As you approach the end of your pregnancy, it is normal to think about and even worry about giving birth. It is normal to have some apprehension in these last few days, even if you have given birth before or are looking forward to your birth day!
Where will you give birth? Who will attend you? Are you going public or private? Seeing an Obstetrician? Or midwife? Or staying at home? Is it safe? What about pain relief? What will you do with older children?
It can be confusing, overwhelming, and scary!
Legendary Beverley Beech to close AIMS Ireland’s 42 Weeks Campaign
“The way a woman gives birth can affect the whole of the rest of her life. How can that not matter? Unless the woman herself does not matter”” ~ Beverley Beech
Please JOIN US on Saturday 29th March to celebrate an incredible 42 weeks!
Where?: Cassidy’s Hotel in Dublin, 6-8 Cavendish Row, Upper O’Connell Street, Dublin 1
When?: 13:00, Saturday, 29 March 2014.
Doors open at 12:30 and admission is €5
Who?: Maternity rights activist, Beverley Beech will be our keynote speaker at the closing event. She will be presenting ‘Informed Choice – an Irish illusion?’
Beverley Laurence Beech is a freelance writer, researcher, campaigner and mother of two who has campaigned to improve maternity care since the birth of her second child in 1976. For six years she was a lay adviser to the National Perinatal Epidemiology Unit at Oxford and was for seven years a lay member of the Professional Conduct Committee of the Nursing and Midwifery Council (NMC) and a member of the Midwifery Committee of the NMC. She was also a lay member of the Royal College of Obstetricians and Gynaecologists Maternity Forum, and a founder member of CERES (Consumers for Ethics in Research). She lectures, both nationally and internationally, on consumer issues in maternity care and the medicalisation of birth. She is the honorary chairman of the Association for Improvements in the Maternity Services (UK).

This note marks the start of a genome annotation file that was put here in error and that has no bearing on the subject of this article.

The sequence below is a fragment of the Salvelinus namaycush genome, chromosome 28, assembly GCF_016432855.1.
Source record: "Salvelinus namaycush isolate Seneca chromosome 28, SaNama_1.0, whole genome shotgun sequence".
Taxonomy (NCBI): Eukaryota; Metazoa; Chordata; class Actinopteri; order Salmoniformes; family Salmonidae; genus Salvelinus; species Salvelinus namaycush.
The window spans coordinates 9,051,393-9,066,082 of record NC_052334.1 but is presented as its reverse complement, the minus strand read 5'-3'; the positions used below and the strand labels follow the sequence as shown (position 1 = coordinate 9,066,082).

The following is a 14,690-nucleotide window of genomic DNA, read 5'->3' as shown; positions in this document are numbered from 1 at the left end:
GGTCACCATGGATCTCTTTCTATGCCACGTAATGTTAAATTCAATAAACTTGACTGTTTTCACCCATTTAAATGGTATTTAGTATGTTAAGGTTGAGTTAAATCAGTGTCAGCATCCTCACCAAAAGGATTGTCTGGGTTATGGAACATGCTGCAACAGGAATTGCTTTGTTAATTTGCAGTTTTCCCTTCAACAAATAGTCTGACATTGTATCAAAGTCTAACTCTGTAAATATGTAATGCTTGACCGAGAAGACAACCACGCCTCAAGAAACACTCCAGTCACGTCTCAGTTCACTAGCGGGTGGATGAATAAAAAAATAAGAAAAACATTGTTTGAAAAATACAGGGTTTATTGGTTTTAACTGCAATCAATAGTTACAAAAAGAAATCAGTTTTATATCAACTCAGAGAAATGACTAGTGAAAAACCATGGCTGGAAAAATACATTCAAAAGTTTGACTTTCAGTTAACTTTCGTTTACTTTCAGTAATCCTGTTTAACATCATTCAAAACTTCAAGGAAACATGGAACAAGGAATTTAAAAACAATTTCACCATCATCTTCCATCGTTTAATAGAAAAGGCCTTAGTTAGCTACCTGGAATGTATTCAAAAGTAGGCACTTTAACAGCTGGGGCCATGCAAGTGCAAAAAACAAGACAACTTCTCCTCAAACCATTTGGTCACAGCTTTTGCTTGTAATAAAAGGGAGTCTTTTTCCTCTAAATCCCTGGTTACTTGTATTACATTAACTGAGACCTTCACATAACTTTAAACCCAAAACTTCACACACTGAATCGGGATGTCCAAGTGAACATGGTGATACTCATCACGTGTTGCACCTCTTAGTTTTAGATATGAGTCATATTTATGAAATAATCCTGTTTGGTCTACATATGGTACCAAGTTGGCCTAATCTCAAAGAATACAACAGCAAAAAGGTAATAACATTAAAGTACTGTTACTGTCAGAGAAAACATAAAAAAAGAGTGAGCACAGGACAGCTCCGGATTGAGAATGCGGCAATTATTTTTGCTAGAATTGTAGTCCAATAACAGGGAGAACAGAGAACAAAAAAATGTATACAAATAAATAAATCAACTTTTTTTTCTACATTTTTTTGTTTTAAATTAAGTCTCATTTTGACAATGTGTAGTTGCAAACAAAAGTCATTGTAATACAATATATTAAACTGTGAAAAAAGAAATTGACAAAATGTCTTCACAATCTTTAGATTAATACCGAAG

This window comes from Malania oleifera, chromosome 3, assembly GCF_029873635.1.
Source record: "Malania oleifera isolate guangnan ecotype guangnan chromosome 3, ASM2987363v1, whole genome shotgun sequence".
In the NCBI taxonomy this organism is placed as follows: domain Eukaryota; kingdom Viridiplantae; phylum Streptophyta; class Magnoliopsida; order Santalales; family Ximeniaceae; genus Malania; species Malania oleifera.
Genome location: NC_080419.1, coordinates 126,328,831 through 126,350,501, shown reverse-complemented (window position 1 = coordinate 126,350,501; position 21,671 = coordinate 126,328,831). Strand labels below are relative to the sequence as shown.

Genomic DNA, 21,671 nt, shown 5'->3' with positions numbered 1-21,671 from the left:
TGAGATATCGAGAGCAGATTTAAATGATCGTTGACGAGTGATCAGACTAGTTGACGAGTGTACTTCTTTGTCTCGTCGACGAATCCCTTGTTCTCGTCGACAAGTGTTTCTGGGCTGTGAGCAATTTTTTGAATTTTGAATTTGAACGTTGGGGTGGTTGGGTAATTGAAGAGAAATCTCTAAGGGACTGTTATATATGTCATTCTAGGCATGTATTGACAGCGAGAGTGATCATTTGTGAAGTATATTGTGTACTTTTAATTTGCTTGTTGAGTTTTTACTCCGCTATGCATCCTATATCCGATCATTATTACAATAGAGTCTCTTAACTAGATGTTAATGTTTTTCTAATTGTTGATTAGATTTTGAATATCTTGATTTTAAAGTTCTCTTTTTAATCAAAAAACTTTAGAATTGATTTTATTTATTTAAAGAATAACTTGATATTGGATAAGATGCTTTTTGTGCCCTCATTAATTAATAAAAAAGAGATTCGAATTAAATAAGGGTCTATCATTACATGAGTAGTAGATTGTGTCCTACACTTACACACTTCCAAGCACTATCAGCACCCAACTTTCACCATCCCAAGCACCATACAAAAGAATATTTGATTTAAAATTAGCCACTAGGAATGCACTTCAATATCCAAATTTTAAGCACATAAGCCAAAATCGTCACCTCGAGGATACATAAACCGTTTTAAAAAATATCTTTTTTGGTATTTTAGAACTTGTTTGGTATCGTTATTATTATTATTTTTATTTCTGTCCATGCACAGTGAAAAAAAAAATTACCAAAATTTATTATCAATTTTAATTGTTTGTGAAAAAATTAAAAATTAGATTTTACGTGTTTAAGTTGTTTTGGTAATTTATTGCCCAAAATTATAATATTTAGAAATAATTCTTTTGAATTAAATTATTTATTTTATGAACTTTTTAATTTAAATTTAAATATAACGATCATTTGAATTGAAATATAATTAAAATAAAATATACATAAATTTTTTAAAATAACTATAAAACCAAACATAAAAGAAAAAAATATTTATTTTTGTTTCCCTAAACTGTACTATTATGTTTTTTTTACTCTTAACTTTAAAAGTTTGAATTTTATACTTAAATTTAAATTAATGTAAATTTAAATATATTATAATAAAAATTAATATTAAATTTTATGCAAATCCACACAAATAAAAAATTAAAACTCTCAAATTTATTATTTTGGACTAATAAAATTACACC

There will also be presentations from our special guests including:
AIMSI member Nuala Hoey, shares her personal experiences of self advocacy: “Birthing Decisions – A Positive Choice”
Co-chair of AIMS Ireland, Krysia Lynch will speak about “42 weeks in the Irish maternity system; the rights, the wrongs, and the going forwards”
Angela Martin, our 42 weeks photographer will make a presentation on birth photography.
We’ll also have a 42 weeks slideshow overview of the campaign and much more!
What?: 42 weeks is a public information campaign for women giving birth in Ireland. 42 weeks began on Sunday 9 June 2013 and ran for 42 weeks, closing this coming Mother’s Day 2014, Sunday 30 March, focusing on healthy positive birth for healthy mothers and babies through positive Irish birth stories, a gallery of beautiful birth photography, and evidence-based articles to help women make the best choices for themselves and their babies.
Why 42 weeks?: Most pregnancies go to full term, which means that a woman will go into spontaneous labour some time between the 37 and 42 week mark. Our campaign is called 42 weeks to reflect that the vast majority of babies will arrive when they are ready – not on an Estimated Due Date (EDD) but some time during this 5 week window – up to and including 42 weeks gestation.
Hope to see you there!
Since before I was pregnant, I knew that when/if I had a baby I was going to breastfeed him or her. From a young age (maybe 14) I had seen my cousin’s wife, (who is Canadian, breastfeed her children. I had only ever known a baby to be bottle fed. At that time in Ireland it was very unusual for a mother to be breastfeeding, particularly in public and or for longer than 6 weeks. Continue reading